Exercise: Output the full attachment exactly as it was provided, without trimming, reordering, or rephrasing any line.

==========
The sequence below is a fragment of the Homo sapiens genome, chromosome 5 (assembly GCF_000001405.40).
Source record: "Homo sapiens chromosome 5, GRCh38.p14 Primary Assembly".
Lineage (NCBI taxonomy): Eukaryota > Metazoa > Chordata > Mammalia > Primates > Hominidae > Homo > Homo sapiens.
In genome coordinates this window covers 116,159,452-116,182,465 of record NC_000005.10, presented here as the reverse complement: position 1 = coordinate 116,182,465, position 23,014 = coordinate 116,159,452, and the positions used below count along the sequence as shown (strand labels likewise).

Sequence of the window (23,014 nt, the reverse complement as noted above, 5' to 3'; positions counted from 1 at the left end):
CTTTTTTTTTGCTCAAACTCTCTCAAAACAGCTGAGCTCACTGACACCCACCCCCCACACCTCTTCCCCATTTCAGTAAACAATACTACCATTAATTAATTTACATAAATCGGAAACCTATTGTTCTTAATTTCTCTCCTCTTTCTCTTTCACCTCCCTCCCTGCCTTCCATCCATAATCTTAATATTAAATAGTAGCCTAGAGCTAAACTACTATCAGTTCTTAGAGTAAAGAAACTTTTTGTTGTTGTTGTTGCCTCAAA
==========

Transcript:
The sequence below is a fragment of the Homo sapiens genome, chromosome 5 (assembly GCF_000001405.40).
Source record: "Homo sapiens chromosome 5, GRCh38.p14 Primary Assembly".
Lineage (NCBI taxonomy): Eukaryota > Metazoa > Chordata > Mammalia > Primates > Hominidae > Homo > Homo sapiens.
In genome coordinates this window covers 116,159,452-116,182,465 of record NC_000005.10, presented here as the reverse complement: position 1 = coordinate 116,182,465, position 23,014 = coordinate 116,159,452, and the positions used below count along the sequence as shown (strand labels likewise).

Sequence of the window (23,014 nt, the reverse complement as noted above, 5' to 3'; positions counted from 1 at the left end):
CTTTTTTTTTGCTCAAACTCTCTCAAAACAGCTGAGCTCACTGACACCCACCCCCCACACCTCTTCCCCATTTCAGTAAACAATACTACCATTAATTAATTTACATAAATCGGAAACCTATTGTTCTTAATTTCTCTCCTCTTTCTCTTTCACCTCCCTCCCTGCCTTCCATCCATAATCTTAATATTAAATAGTAGCCTAGAGCTAAACTACTATCAGTTCTTAGAGTAAAGAAACTTTTTGTTGTTGTTGTTGCCTCAAA